Our words, thoughts, possessions are all modes of self-expression, all clues illuminating the labyrinthine plan of our identities. Everyone needs to express themselves because, without the means to communicate who we are, we have no way to convey to ourselves, and to others, that we’re relevant, alive!

Our need for self-expression can be satisfied even if no one receives our self-expressive message. We express our personality to others in the hope that they’ll notice, but also in part to satisfy our drive to communicate. Expression is a core process that helps us figure out who we are and who we hope to become.

The Need for Self-Expression

In a culture that values individuality and personality, what we choose to wear, to drive, even what we order at a restaurant, are potential opportunities to fulfill our need for self-expression and marketers must understand and find ways to fit their goods into this process.

While the most satisfying vehicle for expression is often the work of one’s career, we can’t deny the leading role that symbols in the marketplace play in our persistent need to express individuality. Company and brand logos are among the most recognizable symbols in public life. From Apple stickers to Wrangler jeans, we use hundreds of commercial symbols to give meaning to our identities. We associate the meanings of brands and their symbols with the owners of sympathetic personalities and identities, and voluntarily decide to populate our lives with select symbols.

Brand identity, then, is not just about generating public recognition of a company and its brands. It’s about what the symbol of the brand says about the individual who equips him or herself with it as a badge. The importance of symbols illuminates why marketing communication is not merely a game of pitching and selling, but something much larger and all encompassing.

Symbols Sell Lifestyles Emotionally

Marketers do not sell isolated items that may be interpreted as symbols; they sell pieces of a larger symbol – consumer lifestyle. Marketing is a process of providing customers with pieces of a mosaic from which they, as the creators of their own identity, pick and choose to develop the composition that for the time best appeals.

We express not just our temporal identity, but an evolving way of life. Of course, we are not the brands and products we use, but they offer a feeling of stability, an affirmation that we’re expressing who we want to be at that particular moment in our life.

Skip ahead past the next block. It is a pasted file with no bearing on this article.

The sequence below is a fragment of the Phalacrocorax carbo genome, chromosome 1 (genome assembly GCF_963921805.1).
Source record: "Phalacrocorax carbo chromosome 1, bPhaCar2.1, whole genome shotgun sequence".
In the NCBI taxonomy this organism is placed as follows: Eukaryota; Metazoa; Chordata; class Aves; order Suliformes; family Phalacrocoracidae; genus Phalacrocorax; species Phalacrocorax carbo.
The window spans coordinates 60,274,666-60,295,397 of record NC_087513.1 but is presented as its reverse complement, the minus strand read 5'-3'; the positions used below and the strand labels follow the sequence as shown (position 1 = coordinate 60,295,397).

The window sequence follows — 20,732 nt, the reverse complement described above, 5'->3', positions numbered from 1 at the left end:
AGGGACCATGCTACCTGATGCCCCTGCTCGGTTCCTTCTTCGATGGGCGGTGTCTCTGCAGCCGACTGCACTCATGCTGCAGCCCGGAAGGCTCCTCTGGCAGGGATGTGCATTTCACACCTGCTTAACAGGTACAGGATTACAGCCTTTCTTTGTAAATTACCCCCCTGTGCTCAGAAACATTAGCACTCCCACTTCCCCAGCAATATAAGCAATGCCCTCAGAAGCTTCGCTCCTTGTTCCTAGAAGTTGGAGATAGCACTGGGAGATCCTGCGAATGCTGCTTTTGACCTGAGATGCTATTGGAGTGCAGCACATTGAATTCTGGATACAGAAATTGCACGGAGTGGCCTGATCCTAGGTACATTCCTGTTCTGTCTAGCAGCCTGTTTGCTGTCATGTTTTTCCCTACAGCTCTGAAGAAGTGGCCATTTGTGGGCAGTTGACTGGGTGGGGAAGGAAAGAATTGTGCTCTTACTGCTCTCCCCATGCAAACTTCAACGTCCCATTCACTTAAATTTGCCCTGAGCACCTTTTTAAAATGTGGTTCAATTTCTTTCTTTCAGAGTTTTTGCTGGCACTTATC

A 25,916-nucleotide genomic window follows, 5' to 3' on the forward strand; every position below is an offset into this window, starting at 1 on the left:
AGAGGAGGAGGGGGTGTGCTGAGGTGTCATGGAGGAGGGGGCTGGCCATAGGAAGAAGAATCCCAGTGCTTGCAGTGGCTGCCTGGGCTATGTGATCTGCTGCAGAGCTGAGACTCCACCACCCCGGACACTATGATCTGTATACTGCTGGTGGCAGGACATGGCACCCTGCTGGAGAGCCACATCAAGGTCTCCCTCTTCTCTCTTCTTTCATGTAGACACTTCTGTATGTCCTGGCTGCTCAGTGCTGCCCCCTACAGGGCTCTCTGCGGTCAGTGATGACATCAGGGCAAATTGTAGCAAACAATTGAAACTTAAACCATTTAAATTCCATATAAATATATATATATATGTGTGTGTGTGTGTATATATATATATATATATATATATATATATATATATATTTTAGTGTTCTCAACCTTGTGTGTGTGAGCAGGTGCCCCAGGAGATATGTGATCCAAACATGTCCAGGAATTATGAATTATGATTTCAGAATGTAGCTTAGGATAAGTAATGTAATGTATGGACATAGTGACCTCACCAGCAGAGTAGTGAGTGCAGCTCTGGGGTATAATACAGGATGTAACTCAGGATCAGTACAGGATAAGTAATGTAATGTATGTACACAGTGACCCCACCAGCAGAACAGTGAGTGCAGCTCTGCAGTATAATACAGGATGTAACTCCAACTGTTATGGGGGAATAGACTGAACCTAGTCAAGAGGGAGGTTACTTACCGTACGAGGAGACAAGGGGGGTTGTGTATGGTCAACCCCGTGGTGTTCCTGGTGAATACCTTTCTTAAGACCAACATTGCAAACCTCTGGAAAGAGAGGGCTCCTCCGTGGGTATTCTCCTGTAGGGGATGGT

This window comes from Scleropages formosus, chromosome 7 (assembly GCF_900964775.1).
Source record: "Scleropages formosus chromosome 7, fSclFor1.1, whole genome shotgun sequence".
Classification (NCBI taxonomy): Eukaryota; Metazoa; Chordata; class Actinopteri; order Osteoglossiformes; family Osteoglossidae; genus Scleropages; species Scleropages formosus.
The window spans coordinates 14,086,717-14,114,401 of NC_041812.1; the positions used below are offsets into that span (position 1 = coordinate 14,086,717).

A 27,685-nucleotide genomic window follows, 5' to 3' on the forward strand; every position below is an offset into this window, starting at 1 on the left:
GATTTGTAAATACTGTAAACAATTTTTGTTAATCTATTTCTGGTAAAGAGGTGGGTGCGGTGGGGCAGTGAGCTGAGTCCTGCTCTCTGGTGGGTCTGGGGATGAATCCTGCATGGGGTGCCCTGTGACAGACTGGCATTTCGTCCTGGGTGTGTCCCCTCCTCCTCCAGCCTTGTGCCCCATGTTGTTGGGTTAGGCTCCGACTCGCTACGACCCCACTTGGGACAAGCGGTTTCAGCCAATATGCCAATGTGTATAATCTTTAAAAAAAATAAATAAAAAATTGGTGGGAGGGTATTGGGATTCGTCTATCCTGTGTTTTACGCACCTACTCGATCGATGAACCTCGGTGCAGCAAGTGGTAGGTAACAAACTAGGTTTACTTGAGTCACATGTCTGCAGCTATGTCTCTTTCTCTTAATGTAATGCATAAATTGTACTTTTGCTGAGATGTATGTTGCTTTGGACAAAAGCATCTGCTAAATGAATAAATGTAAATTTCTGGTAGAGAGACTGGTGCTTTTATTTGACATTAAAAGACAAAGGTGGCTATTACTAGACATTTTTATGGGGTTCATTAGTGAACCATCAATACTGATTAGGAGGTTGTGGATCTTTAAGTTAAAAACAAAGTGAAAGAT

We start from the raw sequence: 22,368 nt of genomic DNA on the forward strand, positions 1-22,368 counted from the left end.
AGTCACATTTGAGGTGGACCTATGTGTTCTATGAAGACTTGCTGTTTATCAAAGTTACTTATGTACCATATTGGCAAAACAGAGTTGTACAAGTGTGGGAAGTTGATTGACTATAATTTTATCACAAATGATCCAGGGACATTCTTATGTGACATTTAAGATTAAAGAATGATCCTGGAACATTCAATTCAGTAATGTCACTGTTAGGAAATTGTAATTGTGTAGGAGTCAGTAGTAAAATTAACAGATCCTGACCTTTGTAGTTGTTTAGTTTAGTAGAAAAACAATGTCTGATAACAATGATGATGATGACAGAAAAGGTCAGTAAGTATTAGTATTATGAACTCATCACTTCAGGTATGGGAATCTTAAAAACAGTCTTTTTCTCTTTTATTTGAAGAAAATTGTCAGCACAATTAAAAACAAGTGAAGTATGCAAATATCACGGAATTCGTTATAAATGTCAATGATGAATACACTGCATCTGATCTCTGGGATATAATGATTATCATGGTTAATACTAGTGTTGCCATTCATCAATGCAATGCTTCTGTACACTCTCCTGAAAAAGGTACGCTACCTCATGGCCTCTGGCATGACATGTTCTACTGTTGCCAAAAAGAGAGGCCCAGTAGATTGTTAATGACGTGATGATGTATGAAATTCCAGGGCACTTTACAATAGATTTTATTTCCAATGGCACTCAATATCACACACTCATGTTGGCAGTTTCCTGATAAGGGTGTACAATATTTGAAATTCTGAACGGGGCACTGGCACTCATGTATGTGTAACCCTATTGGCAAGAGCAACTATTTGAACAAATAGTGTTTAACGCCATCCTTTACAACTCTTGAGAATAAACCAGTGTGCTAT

Consider fashion’s role in self-expression. People dress in certain ways to help maintain a consistent identity and to affirm aspects of their personalities. Sometimes, part of expressing oneself through fashion is a means of fitting in with a group. Other times it’s used to stand out from the group. But, in most instances, fashion as self-expression is a way to boost one’s self-esteem.

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Brands Must Connect Emotionally

Whether it’s the labels we wear or the brands of cars we drive, our association with this personalized system of symbols is emotional. In other words, much of self-expression is done outside of our conscious awareness. The idea that possessions are extensions of our identities has long been discussed in psychology, but we must admit many business leaders pay but lip service to the notion that these symbols play a major role in our lives.

As a researcher, it is important to think about what aspects of personality are involved when the customer is considering a purchase. Looking at audiences this way, marketers can learn how to better satisfy the drive for self-expression for different personality dimensions. A business cannot reach any individual if there is no clear understanding of what a brand, product, or service symbolically represents. Some brands become iconic, defining a generation. The question is:  How are these symbols accepted, rejected or considered by their owner, the consumer?

Owning the emotional territory is a necessary objective on the path to a product becoming an iconic symbol. If each of our decisions is an act of self-expression, then it’s important that shoppers understand what a brand represents and how it might fit in with who they are and who they hope to become.